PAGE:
M. Armand Hadida, Creative Director of Tranoï and Founder of L’Eclaireur, discusses the evolution of Tranoï and menswear as the future of fashion, prior to the trade-shows’ first edition in New York.
Modem: Tranoï has already conquered Paris with six trade-shows per year. Why did you decide to launch an additional one in New York? Armand Hadida:We have to live in the here and now. Time goes by very fast and we have duties: not only duties towards our exhibitors at Tranoï, but also a duty towards ourselves — the duty to evolve. We need to push boundaries, and to give our exhibitors the opportunity to have an international visibility outside of Europe, in markets that are still promising. This is of course means that we have to take into account additional costs, but it’s important for us to make this effort, and to thereby follow the industry’s ongoing evolution. I always like to say that the crisis doesn’t exist on its own, it is the backwardness that creates the crisis, and being late is precisely what damages the economy of our fashion industry; design and distribution included.
Modem: What can we expect for Tranoï’s first New York edition, in terms of artistic direction? Armand Hadida: The artistic direction of Tranoï New York goes hand in hand with our DNA, it is a continuity of what we have already done in the past, and what we represent in Paris, which is giving an intimate feeling to the trade-show format, with an equally human and professional dimension. We want to exhibit a wide range of products, not collections or trends. Buyers today — and I’m speaking of my own experience — are looking for outstanding products, not just for a multitude of collections.
Modem: What makes Tranoï New York different from the other trade-shows in the city? Armand Hadida: Tranoï has an identity of its own, and is therefore completely different from other trade-shows in the US, which are focused on masses, with a quite diluted artistic direction. We want to put our our buyers at ease by offering a lighter, clearer and more convenient work atmosphere at Tranoï. We have therefore exported our work tools from Paris to New York, furniture included, in order to provide our exhibitors and buyers in New York with the same high quality work conditions than in Paris. Again, this way of working requires more efforts, but its our duty and we will respect it.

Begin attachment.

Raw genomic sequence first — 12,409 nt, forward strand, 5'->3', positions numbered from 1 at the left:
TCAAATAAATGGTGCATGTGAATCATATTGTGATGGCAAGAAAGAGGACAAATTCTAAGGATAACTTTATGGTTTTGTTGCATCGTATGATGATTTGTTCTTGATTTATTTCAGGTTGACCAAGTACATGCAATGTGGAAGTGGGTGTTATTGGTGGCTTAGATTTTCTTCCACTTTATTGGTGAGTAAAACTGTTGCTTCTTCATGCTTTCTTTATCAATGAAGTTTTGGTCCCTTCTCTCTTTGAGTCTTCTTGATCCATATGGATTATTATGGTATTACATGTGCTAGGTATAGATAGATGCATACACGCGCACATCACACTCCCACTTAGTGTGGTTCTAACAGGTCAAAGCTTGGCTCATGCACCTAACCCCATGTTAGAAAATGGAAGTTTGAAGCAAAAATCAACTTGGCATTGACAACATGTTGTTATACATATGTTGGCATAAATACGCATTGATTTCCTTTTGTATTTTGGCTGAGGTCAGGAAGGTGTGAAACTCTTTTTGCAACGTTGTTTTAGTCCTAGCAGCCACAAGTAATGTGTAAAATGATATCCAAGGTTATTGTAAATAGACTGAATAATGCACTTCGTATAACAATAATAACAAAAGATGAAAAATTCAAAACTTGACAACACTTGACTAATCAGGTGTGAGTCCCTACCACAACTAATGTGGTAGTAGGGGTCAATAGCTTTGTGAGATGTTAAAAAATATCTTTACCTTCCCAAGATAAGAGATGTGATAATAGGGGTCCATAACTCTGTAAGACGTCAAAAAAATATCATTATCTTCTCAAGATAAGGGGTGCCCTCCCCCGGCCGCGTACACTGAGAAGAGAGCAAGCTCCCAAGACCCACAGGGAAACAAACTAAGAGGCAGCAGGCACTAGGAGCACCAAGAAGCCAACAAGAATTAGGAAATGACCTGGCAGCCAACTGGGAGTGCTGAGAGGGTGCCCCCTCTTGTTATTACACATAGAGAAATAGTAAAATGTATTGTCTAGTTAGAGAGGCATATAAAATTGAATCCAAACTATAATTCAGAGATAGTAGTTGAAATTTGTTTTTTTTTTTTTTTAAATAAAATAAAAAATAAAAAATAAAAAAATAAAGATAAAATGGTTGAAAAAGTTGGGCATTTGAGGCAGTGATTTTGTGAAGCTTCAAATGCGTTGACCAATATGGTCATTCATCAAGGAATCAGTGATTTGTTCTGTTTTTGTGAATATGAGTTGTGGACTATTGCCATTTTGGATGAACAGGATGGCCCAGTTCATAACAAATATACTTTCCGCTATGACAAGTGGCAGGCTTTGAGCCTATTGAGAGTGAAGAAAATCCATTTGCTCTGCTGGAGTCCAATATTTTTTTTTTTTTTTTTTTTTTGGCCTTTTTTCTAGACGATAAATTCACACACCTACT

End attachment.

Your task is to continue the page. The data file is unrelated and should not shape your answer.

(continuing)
Modem: What are the current challenges of designers who want to make it in the fashion industry nowadays — what would you recommend to a brand showcasing at Tranoï? Armand Hadida: They have to think and produce differently, to channel their energies, and do adapt to the industry’s full-speed evolution, by allowing buyers to divide their annual budget by 4 instead of 2, in order to boost the offer in their shops — all these elements are essential business techniques, a designer cannot survive without them anymore. In this sense, we want to help our exhibitors to understand the industry’s new rules and to adapt to this new dynamics. This is why we created Tranoï Preview in the first place, to support people who have already understood this great change.
Modem: Tranoï Homme just finished its January edition. How do you see the current evolution of menswear within the fashion industry, in comparison to womenswear? Armand Hadida: I’m convinced that menswear will remain the fastest growing market — and I’ve been saying this for over 25 years already. The menswear market is still a blank page, it needs to be explored. Womenswear is already saturated and an endless repetition of former trends, while menswear still needs to find its expression— there is a creativity to it, that is very new and fresh. We must enrich this creativity and invent new forms to express ourselves.